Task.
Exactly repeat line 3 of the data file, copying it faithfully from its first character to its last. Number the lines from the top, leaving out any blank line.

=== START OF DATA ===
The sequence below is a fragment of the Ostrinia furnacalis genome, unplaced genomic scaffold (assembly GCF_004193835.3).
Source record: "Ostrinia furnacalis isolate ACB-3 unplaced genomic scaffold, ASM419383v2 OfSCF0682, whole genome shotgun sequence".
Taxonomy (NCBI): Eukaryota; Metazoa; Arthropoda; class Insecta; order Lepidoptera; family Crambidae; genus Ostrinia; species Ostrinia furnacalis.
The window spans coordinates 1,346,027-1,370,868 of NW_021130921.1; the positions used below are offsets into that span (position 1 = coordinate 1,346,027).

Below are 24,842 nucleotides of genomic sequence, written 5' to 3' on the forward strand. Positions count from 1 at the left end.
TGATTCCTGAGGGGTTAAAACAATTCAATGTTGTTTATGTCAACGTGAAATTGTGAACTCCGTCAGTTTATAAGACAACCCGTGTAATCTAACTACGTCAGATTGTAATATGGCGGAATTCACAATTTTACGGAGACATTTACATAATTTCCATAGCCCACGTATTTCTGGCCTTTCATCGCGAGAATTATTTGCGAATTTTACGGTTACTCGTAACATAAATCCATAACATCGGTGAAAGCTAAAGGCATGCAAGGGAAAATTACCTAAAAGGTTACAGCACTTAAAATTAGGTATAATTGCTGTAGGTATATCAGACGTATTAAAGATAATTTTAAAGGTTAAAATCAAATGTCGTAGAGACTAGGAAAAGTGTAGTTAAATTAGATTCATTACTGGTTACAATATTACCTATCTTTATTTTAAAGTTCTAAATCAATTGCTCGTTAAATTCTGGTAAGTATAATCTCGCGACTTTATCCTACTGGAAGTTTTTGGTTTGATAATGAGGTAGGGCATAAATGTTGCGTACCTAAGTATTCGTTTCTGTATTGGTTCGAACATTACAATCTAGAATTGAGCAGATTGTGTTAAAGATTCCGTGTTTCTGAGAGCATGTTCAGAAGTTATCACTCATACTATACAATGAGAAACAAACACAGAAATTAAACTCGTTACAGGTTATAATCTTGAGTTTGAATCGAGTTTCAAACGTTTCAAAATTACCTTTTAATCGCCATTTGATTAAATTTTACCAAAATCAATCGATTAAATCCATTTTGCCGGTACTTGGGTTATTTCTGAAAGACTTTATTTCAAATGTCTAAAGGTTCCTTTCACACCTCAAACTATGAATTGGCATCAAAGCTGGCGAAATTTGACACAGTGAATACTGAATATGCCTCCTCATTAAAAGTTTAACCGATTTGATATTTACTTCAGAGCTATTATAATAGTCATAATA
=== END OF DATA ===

Taxonomy (NCBI): Eukaryota; Metazoa; Arthropoda; class Insecta; order Lepidoptera; family Crambidae; genus Ostrinia; species Ostrinia furnacalis.